Stanford University School of Medicine students created the Organization for Global Health (OGH) to increase awareness of international health issues by educating at home and assisting abroad.
OGH students facilitate participation in issues surrounding international health through travel fellowships and NGO networking. They also stimulate passion and interest in global health through tangible community-initiated, community-centered projects abroad.
Whether helping devise new preventive strategies, gaining hands-on clinical experience or conducting field research, members of OGH are advocates for improved health care worldwide.
Ruchita Pendse is a second year medical student passionate about ethics and social justice with a deep desire to promote these ideals for vulnerable populations in her parents’ homeland of India. After graduating from the University of Pennsylvania in 2016 with majors in health policy and biology and a minor in bioethics, Ruchita spent her gap year in India working with two nonprofits to deliver healthcare and other social services to urban slum communities in Pune, and to rural indigenous tribal villages in the jungle of central India. Ruchita will return to India this summer to do research on government-run programs to support survivors of gender-based violence. As an incoming board member of OGH, she hopes to promote a sense of community among all Stanford trainees interested in global health to foster the exchange of knowledge, ideas, and opportunities.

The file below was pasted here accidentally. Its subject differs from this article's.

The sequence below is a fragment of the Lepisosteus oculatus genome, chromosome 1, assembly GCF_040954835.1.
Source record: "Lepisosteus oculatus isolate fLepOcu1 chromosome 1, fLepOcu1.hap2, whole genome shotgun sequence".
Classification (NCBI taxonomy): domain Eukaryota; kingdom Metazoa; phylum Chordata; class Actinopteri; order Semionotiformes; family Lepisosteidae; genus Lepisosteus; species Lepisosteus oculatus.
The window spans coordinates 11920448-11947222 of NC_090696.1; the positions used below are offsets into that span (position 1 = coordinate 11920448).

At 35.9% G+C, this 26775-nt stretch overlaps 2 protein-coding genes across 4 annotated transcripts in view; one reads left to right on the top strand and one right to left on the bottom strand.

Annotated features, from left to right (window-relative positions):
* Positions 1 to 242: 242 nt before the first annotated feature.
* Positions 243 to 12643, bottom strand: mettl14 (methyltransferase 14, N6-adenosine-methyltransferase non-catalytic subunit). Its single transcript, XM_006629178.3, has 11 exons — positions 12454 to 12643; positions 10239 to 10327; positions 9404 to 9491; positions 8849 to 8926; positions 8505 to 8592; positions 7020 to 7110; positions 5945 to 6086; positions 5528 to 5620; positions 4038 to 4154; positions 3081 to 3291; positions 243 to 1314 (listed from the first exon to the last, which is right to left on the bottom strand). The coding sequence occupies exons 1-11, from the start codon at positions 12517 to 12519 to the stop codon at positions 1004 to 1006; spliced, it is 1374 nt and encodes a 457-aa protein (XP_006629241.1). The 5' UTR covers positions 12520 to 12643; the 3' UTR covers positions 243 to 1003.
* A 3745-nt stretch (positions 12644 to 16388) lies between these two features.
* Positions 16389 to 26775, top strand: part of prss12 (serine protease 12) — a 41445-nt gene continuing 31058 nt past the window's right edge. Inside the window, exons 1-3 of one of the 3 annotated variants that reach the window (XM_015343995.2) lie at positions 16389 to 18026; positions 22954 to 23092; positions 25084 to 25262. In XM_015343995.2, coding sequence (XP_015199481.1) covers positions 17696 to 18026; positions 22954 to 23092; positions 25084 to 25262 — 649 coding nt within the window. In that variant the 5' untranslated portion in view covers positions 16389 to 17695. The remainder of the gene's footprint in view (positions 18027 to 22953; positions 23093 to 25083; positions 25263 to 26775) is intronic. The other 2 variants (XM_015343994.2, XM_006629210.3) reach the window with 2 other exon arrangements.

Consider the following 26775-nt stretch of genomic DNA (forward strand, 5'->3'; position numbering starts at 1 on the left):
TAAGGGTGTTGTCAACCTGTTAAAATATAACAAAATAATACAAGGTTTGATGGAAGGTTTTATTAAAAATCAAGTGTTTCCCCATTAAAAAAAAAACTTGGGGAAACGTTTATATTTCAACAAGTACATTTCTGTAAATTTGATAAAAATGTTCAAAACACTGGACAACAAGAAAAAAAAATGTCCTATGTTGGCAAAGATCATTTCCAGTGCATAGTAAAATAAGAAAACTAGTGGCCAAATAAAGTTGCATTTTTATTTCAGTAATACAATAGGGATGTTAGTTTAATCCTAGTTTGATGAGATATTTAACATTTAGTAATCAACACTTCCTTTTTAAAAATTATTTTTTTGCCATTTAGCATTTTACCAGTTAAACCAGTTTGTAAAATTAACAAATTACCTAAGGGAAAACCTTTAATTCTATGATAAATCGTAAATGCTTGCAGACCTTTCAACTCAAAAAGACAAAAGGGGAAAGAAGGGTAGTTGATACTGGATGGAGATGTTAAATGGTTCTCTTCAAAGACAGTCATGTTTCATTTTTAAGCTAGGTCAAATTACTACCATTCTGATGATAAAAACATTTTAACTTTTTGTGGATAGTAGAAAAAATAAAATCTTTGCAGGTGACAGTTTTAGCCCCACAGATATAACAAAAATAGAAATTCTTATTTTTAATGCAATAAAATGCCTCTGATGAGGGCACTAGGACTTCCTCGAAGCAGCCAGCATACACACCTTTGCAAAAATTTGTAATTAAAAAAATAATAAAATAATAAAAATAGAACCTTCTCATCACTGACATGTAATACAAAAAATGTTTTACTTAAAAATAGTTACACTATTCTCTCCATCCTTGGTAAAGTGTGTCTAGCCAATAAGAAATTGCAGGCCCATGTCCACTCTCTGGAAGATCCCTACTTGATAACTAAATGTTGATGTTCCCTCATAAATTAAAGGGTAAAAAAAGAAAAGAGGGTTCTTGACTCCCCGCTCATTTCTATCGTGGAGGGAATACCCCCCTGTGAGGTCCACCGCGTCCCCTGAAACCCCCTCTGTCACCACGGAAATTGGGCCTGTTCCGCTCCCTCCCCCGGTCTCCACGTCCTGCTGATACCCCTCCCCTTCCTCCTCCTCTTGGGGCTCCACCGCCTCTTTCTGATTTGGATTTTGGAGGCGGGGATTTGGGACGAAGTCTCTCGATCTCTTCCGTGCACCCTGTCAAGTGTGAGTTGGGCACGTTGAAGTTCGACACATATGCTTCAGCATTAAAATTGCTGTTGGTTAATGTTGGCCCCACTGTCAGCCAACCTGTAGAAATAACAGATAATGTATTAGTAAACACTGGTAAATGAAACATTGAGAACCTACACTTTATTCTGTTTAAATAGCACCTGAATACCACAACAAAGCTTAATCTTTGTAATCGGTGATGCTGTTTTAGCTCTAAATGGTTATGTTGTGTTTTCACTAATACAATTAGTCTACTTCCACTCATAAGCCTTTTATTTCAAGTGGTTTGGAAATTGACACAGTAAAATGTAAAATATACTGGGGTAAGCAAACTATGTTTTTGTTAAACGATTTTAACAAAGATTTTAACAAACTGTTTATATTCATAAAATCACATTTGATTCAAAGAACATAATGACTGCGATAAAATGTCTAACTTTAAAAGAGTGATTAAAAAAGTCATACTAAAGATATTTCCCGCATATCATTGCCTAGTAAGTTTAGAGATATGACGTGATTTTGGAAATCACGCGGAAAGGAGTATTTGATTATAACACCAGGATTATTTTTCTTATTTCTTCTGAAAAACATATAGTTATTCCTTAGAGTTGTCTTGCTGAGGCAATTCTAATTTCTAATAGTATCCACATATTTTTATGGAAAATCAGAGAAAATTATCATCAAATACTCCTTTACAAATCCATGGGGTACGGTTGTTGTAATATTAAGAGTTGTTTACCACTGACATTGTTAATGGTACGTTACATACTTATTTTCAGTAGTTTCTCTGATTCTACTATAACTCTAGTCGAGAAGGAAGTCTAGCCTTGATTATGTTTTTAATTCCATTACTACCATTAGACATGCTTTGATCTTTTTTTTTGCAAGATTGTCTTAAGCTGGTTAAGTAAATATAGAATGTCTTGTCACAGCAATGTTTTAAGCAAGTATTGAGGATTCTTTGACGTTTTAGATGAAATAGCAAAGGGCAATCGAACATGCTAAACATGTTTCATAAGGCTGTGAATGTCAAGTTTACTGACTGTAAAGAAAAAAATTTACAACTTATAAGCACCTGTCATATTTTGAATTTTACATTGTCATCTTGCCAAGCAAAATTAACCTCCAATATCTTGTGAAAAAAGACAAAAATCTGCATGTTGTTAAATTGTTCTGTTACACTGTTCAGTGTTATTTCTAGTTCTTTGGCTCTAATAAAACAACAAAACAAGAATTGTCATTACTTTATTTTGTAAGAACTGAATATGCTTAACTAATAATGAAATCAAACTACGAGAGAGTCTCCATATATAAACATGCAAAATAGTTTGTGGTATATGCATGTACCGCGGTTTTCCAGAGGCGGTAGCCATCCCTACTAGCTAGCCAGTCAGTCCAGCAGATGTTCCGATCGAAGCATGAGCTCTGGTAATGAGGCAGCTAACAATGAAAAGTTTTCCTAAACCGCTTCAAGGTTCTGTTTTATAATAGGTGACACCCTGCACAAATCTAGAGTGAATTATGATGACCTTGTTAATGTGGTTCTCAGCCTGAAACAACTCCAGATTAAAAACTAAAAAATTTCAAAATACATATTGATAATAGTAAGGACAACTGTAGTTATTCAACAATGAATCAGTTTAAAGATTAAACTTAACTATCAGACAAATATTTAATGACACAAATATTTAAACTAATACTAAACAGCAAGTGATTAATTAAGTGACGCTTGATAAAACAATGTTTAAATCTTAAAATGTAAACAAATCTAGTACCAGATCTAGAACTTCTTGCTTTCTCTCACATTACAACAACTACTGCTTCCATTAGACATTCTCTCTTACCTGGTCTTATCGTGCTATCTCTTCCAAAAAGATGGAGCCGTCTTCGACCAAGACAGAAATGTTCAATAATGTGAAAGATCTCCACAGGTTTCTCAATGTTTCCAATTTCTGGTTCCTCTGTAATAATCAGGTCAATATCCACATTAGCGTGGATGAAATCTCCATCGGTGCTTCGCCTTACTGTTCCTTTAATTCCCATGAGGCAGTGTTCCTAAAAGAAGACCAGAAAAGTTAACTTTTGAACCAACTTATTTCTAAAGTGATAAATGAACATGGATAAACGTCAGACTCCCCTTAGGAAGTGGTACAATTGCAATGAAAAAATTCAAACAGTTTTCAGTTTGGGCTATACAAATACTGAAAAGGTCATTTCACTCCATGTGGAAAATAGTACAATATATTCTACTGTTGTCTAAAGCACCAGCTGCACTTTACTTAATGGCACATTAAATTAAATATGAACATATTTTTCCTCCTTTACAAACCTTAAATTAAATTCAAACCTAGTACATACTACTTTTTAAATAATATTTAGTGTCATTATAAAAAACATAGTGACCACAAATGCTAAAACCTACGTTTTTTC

Pamela Meza is a second year medical student from Orange County, California. A proud bruin, Pamela studied Psychobiology at UCLA, graduating in 2015. During her time at UCLA she helped start and run global non-profits focusing on healthcare and education in Mexico. She spent her gap years working as an instructional aid and teaching assistant for low-resource and first generation 7th-12th grade students. Pamela will return to Latin America this summer to work on research in Simulation Based Training for obstetrical emergencies in Guatemala and will continue working on expanding the reach of the educational non-profit organization she co-founded in Southern Mexico. She is excited to be a board member of OGH and hopes to facilitate connections between students and faculty working in Global Health and increase awareness of global health projects for current and incoming medical students.
Aviva Mattingly is a second year medical student interested in combining a passion for global health research and surgery. While studying at Bowdoin College, she spent a semester in Madagascar observing the healthcare system in various settings, and later spent a summer working with an international nonprofit in Kenya. After graduating in 2015 with a degree in Neuroscience and French, she spent the next two years working on HIV clinical trials at the NIH. Aviva is also interested in surgery in low-resource settings and expanding access to operations globally. She is excited about working with the OGH community to explore further opportunities in global health.